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                               FROM THEM
                            January 9, 2001

Today President Clinton will visit James Ward Elementary School in Chicago, Illinois to highlight that the Clinton-Gore commitment to invest more in our schools, while also demanding more from them, has led to remarkable progress in student academic achievement, closing the achievement gap, expanding access to technology, and making higher education more affordable. James Ward Elementary, with 88 percent of its students coming from low-income families, represents the many urban, high-poverty schools that have been transformed over the past decade into high-performing schools. With the assistance of both state and federal money, including Title I funds and a 21st Century Community Learning grant, Ward Elementary has launched a comprehensive school reform effort that is yielding impressive results in both reading and math test scores. Through their leadership, the President and Vice President have helped raise expectations for all students, supported states in developing and putting in place rigorous standards and systems of assessment and accountability, and invested in proven strategies to improve the educational performance of all students.

Raising Standards and Holding Schools Accountable for Results

THEN:     Falling test scores and low expectations.
          In 1992, test scores were falling and only 14 states had
     standards in core subjects.  In 1990, only 38 percent of graduating
     high schools seniors had taken a core curriculum of four years of
     English and three years each of Math, Science and Social Studies.
     Fewer than 80 percent of the nation's highest-poverty schools
     received Title I funds, which are intended to aid the most
     disadvantaged schools.  And students in many disadvantaged schools
     faced watered-down curricula and low expectations instead of high
     standards that challenged them to succeed.

NOW:      High standards, accountability and rising test scores.
          President Clinton and Vice President Gore launched an era of
     education reform based on setting high standards for all schools
     and students and providing the support to meet them. Higher
     standards have begun to pay off for America's students.  Since
     1992, reading and math scores on the National Assessment of
     Educational Progress have increased for 4th, 8th, and 12th graders,
     including those students in the highest poverty schools.  Math SAT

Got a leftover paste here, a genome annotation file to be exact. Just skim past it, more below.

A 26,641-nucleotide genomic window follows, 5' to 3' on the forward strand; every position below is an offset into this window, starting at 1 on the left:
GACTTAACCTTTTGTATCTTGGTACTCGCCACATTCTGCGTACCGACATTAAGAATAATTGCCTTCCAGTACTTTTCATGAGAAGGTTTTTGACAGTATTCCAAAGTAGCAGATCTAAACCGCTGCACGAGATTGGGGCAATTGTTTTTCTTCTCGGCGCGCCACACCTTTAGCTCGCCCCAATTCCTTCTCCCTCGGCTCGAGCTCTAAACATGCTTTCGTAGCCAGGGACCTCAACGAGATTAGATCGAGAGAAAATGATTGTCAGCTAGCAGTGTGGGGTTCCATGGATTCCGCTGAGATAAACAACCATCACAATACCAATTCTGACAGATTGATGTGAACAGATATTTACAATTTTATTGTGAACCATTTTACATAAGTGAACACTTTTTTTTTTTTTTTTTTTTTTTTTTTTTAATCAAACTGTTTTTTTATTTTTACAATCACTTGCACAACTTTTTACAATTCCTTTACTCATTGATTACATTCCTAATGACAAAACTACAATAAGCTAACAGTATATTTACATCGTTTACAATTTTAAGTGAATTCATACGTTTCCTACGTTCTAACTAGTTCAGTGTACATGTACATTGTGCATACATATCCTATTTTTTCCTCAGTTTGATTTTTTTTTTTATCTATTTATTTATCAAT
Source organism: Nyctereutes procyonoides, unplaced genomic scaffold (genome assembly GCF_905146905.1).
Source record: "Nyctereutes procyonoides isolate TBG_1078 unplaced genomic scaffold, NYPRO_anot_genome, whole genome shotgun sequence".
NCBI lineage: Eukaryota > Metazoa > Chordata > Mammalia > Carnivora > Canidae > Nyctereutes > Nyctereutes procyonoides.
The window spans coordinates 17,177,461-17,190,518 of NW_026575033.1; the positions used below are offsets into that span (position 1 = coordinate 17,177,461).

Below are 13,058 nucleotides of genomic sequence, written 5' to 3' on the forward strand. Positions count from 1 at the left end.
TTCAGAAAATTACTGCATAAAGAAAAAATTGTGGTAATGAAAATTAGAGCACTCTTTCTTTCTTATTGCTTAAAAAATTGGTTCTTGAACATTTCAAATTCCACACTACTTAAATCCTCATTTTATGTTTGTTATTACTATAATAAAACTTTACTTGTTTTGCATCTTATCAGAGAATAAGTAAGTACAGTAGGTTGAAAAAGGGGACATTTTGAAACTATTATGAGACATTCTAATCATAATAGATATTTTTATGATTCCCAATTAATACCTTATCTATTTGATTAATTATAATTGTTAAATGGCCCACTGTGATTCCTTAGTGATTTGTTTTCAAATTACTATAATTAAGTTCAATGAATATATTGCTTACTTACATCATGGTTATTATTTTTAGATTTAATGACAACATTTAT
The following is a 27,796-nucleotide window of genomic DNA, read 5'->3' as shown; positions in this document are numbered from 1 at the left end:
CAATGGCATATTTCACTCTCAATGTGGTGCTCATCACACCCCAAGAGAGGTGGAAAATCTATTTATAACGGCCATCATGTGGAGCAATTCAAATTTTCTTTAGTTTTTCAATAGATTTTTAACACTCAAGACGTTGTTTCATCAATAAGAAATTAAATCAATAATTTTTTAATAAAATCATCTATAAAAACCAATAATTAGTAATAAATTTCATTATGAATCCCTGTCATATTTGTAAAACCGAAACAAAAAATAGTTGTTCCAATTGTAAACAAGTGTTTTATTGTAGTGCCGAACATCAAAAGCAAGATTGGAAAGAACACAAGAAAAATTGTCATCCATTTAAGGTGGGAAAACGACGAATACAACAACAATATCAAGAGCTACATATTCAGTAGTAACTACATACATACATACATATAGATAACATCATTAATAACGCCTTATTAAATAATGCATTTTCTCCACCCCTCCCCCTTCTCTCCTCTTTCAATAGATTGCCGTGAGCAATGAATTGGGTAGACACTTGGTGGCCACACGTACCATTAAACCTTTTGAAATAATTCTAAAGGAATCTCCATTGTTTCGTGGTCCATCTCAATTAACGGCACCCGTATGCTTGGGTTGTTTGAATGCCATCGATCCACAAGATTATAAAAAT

scores are at a 30-year high.

     --   President Clinton and Vice President Gore enacted Goals 2000
          which has helped States establish standards of excellence for
          all children, and implement steps to meet those standards and
          to raise educational achievement.  Under the Clinton-Gore
          Administration, 49 states have implemented standards in core
          subjects and the proportion of graduating high schools seniors
          completing a core curriculum has risen to 55 percent.
     --   The President enacted legislation targeting Title I funds to
          high-poverty schools and requiring States and school districts
          to turn around low-performing schools.  Today, nearly all of
          the nation's highest-poverty schools receive Title I funds. In
          1999, the President enacted a new $134 million Accountability
          Fund, which is helping school districts improve low-performing
          schools by investing in proven reforms.  Next year's budget
          increases this fund to $225 million.
     --   The Clinton-Gore Administration has worked to expand public
          school choice and to support the growth of public charter
          schools.  In 1993, there was one charter school in the nation;
          today, there are more than 2,000.
     --   President Clinton fought for a won a new initiative to repair
          America's schools, providing $1.2 billion for urgent school
          renovation.  The 2001 budget also provides much-needed repair
          funds to Native American schools.

Improving the Quality of Education with High Quality Teachers

THEN:     High class size and low investment in teacher quality.
          Throughout the 1980s and early 1990s, the federal government
     cut and continuously underfunded assistance for teacher recruitment
     and training, setting the stage for anemic investments in this
     priority for years to come.  Large class sizes made it difficult
     for teachers to maintain order or give students the personal
     attention they need to ensure they learn the basics.  In 1992,
     fewer than 80 percent of English and Math teachers had a college
     major or minor in their teaching field, and only 282 teachers were